Sometimes you have to memorise information which is not logical (e.g. a song, a list of cities, the chemical elements of Mendeleev’s table). In such situations, a number of methods are useful and they are listed below:
Research in pedagogy has shown that holding frequent repetition sessions in a shorter duration is more effective than repeated many times in a single session. One of the major disadvantages of memorising is that the material is quickly forgotten. In order to prevent forgetting it is necessary to repeat it many times after long intervals over a long period of time i.e. leave long periods of time between repetitions. There is an expression in Latin language “Repetitio mater studiorum est” which can be interpreted as “The harder you practice, the luckier you get”.
When you want to learn a list of words, then you should build and memorise an acronym from the first letters of these words. For example, European capitals: Stockholm, Brussels, Rome, Vienna, Bucharest, and Dublin -SBRVBD.
Is used to memorise information that is associated with an image. For example, to remember a friend’s birthday you have to visualise an image with the friend’s home and a placard that says “Happy Birthday! – August 10, 1990”. For better memorisation you can imagine funny or bizarre pictures.
Is utilised to store information associated with a frequently used route or with a familiar place e.g. room or divisibility rule for 5 (a number is divisible by 5 if the last digit is 0 or 5) you think you have 5 shirts and 0 skate-board or to memorise the parts of a plant (roots, stems, leaves, flowers, fruits, seeds) you can create an itinerary: when I go to school I walk beside a park where is a tree with large roots on the surface and a thick stem, then I walk beside a green fence with a lot of green leaves. After I pass the park, I must cross the street near a flower Then I pass by to a bakery which has specialties of tarts with fruits and bread with seeds.
Help us to repeat the learned knowledge. They are small pieces of paper containing formulas, definitions, relationships between concepts, etc. created as pairs of questions and answers. Flashcards support us to easily figure out which topics have we forgotten and we must repeat.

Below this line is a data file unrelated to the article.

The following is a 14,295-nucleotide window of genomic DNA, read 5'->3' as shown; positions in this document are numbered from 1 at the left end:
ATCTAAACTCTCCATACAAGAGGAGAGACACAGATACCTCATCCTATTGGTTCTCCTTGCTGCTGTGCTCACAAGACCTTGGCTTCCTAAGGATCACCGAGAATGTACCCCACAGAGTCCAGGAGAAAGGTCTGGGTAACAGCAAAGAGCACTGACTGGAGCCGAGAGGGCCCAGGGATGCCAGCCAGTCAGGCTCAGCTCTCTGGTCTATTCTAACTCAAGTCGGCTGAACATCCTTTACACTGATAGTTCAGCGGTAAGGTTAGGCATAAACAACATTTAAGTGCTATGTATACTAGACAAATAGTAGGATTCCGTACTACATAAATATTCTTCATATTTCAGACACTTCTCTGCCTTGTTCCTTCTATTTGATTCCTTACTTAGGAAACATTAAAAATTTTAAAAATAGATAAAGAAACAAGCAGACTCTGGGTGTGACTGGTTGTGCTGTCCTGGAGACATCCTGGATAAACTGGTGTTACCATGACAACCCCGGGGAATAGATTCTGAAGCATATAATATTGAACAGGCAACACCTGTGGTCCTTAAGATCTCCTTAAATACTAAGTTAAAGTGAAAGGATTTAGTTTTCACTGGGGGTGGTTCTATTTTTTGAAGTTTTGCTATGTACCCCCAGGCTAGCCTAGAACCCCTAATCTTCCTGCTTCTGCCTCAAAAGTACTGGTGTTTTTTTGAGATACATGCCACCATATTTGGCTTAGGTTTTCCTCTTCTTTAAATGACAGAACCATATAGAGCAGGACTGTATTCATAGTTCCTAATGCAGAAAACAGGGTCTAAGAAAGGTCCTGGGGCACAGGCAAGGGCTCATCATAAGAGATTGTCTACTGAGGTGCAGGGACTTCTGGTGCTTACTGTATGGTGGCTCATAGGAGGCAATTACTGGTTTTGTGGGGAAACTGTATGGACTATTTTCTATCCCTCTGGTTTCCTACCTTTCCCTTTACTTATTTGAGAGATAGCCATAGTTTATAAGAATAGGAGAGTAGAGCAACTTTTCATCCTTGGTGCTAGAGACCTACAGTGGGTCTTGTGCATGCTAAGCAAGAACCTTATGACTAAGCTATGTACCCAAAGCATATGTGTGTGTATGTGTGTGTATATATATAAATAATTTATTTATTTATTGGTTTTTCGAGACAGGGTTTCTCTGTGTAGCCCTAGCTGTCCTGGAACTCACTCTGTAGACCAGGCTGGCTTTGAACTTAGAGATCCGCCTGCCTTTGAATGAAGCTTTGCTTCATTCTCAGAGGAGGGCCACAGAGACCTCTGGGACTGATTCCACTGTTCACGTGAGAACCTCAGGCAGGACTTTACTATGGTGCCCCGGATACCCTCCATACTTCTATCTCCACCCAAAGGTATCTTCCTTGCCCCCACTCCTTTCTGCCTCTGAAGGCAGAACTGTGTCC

Using repetition can help us bring learning in the pass from the short-term memory into long-term memory. It is said that if we learn hard, we forget quickly. Even if we learn something we like, in order to be able to memorise for a longer period of time, we have to repeat it. A question: how many times to repeat? The answer: whenever it is needed. If we repeat too often, we waste time. If we repeat it too rarely, we forget what we learnt. In addition, some topics are easier to remember than others taught at the same time. When we must repeat can be determined by when we begin to forget. But how do we know when we start to forget?
To prevent forgetting you should repeat 5 times at different intervals. Take a box with 5 compartments. Put all the flashcards in the first compartment. The flashcards from the first compartment will be repeated every day. At each repetition the memorised cards will be put into the next compartment. The flashcards from the second compartment will be repeated every 3 days. Thus, each compartment has set a different interval for repetition. Consequently, the flashcards who are memorised in current step will be repeated at bigger intervals at the next step. If at the current step a card is not correctly or completely memorised, then it will be moved to a lower compartment, where it will be repeated more often.
An example of repetition intervals is: 1 day, 3 days, 10 days, 30 days, and 90 days.
These intervals can be modified. Thus, the second repetition can be made at 5 days instead of 3 days, and the last repetition can takes place at 40 days instead of 90 days. Establishing optimal repetition intervals will be done by trial and experience and depends on each person.
There are several software applications (2.5 chapter) that are useful in organise the repetition.
To explain to someone your new learning or knowledge (if nobody available, then write) this will help you remember and better understand the study material. So, when you find something difficult to explain, it means that you have not memorised it and you must therefore repeat them.